Building IceCube
1815 of 3588

Building IceCube

July 14, 2010
Preparation for drilling and deployment at Station 36 of IceCube at the South Pole, Dec. 6, 2008. The red building is the portable "Tower Operating Structure" with its associated drill tower for IceCube hot water drilling. The blue building is the central IceCube Laboratory. The cylindrical towers on either end of the Lab house the data cables and facilitate raising of the Lab to accommodate snow accumulation over the anticipated life of the IceCube Observatory.

More about this Image The IceCube Neutrino Detector, a telescope currently under construction at the South Pole, will search for neutrinos from the most violent astrophysical sources: events like exploding stars, gamma ray bursts and cataclysmic phenomena involving black holes and neutron stars. IceCube is a powerful tool for searching for dark matter, and could reveal new physical processes associated with the enigmatic origin of the highest energy particles in nature. IceCube will encompass a cubic kilometer of ice and uses a novel astronomical messenger, called a neutrino, to probe the universe.

Neutrinos are produced by the decay of radioactive elements and elementary particles such as pions. Unlike other particles, neutrinos are antisocial and difficult to trap in a detector. It is the feeble interaction of neutrinos with matter that makes them uniquely valuable as astronomical messengers. Unlike photons or charged particles, neutrinos can emerge from deep inside their source and travel across the universe without interference. They are not deflected by interstellar magnetic fields and are not absorbed by intervening matter. However, this same trait makes cosmic neutrinos extremely difficult to detect; immense instruments are required to find them in sufficient numbers to trace their origin. Although trillions of neutrinos stream through your body every second, none may leave a trace in your lifetime.

Scientists use large volumes of ice below the South Pole to watch for the rare neutrino that crashes into an atom of ice. This collision produces a particle--called a "muon"--that emerges from the wreckage. In the ultra-transparent ice, the muon radiates blue light that is detected by IceCube's optical sensors. The muon preserves the direction of the original neutrino, thus pointing back to its cosmic source. It is by detecting this light that scientists can reconstruct the muon's, and hence the neutrino's, path. The picture is radically complicated by the fact that most muons seen by IceCube have nothing to do with cosmic neutrinos. Unfortunately, for every muon from a cosmic neutrino, IceCube detects a million more muons produced by cosmic rays in the atmosphere above the detector. To filter them out, IceCube takes advantage of the fact that neutrinos interact so weakly with matter. Because neutrinos are the only known particles that can pass through the Earth unhindered, IceCube looks through the Earth and to the northern skies, using the planet as a filter to select neutrinos.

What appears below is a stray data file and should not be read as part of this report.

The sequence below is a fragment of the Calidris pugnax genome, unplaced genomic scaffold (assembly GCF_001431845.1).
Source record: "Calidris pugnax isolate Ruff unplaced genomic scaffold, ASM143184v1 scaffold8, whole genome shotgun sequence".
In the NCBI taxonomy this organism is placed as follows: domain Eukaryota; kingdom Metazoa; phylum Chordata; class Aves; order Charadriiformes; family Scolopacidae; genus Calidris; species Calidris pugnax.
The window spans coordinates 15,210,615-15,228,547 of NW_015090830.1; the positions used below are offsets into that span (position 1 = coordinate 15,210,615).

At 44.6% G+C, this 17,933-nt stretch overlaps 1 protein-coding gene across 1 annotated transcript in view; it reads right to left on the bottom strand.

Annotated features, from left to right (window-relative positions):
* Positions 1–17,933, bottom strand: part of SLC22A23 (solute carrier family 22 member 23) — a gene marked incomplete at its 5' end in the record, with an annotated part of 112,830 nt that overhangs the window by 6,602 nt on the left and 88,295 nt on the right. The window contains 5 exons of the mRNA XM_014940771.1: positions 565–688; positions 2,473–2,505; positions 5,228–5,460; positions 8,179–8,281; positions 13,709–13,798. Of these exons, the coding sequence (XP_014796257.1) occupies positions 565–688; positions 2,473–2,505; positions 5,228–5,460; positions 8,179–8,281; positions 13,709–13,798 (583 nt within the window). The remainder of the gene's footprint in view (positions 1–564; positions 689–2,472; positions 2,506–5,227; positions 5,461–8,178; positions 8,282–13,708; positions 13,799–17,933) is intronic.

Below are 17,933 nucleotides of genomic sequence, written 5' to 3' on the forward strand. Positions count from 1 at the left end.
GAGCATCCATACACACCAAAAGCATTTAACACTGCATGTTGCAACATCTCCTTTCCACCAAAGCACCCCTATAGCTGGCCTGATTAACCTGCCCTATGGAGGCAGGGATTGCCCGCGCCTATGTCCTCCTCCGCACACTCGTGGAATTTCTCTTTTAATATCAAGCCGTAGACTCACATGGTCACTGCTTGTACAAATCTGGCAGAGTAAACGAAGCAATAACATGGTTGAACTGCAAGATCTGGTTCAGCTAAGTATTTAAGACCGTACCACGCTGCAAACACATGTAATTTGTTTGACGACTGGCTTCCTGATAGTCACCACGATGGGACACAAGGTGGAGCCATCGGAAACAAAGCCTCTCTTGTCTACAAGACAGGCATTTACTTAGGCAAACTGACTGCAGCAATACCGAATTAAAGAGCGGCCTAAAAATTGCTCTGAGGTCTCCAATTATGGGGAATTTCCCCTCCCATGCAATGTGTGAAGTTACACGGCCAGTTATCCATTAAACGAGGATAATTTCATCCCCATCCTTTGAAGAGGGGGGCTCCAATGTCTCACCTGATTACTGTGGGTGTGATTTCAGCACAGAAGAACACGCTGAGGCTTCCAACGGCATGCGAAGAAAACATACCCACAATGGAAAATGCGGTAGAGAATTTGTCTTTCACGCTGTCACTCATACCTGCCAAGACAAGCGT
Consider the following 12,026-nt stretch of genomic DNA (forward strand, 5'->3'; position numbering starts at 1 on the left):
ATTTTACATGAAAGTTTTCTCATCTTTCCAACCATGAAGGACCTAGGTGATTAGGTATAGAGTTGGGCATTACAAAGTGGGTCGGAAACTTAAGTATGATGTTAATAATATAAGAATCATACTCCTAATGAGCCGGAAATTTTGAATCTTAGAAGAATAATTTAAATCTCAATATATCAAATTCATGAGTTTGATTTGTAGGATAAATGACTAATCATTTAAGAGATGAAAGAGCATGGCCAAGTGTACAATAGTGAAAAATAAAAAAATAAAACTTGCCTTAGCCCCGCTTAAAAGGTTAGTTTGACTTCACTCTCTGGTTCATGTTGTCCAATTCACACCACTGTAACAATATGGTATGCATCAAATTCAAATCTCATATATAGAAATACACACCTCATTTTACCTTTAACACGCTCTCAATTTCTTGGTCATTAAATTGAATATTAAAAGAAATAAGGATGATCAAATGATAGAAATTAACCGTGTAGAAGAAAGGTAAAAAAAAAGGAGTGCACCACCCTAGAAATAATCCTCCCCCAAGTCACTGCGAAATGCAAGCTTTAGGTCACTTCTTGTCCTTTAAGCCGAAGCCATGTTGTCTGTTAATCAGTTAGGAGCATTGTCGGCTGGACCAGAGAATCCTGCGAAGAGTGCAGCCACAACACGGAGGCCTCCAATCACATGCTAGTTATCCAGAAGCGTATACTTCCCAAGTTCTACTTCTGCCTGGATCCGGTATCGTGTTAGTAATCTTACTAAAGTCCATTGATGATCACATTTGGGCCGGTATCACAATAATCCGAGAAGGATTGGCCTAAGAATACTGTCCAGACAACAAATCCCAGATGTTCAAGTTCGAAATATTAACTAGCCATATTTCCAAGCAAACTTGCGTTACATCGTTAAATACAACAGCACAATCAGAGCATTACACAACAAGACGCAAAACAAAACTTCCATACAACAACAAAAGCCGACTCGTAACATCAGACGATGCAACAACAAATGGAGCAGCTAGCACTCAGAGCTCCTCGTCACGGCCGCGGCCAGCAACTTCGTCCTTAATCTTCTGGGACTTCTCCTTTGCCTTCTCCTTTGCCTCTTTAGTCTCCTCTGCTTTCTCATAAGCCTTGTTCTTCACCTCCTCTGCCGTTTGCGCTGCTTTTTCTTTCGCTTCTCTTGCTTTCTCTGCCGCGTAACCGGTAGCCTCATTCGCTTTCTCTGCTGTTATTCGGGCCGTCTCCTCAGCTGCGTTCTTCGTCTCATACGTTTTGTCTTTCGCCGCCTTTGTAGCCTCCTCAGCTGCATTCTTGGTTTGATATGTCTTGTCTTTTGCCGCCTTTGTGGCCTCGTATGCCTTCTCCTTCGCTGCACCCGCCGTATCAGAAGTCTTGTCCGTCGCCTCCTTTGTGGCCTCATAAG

Antarctic polar ice has turned out to be an ideal medium for detecting neutrinos. It is exceptionally pure, transparent and free of radioactivity. A mile below the surface, blue light travels a hundred meters or more through the otherwise dark ice. Frozen in the ice, IceCube will be the world's largest and most durable particle detector.

IceCube is an international project sponsored and conducted by the United States and several non-U.S. countries and funding agencies, with several different institutions involved in all phases of the project. Primary funding comes from the National Science Foundation through its Major Research Equipment and Facilities Construction (MREFC) program and Research and Related Activities (R&RA) grants. Scheduled completion date is 2010. To learn more, visit the IceCube Web site. [IceCube startup and construction and IceCube maintenance and operations supported by NSF grants ANT 02-36449 and ANT 06-39286.] (Date of Image: 2008)

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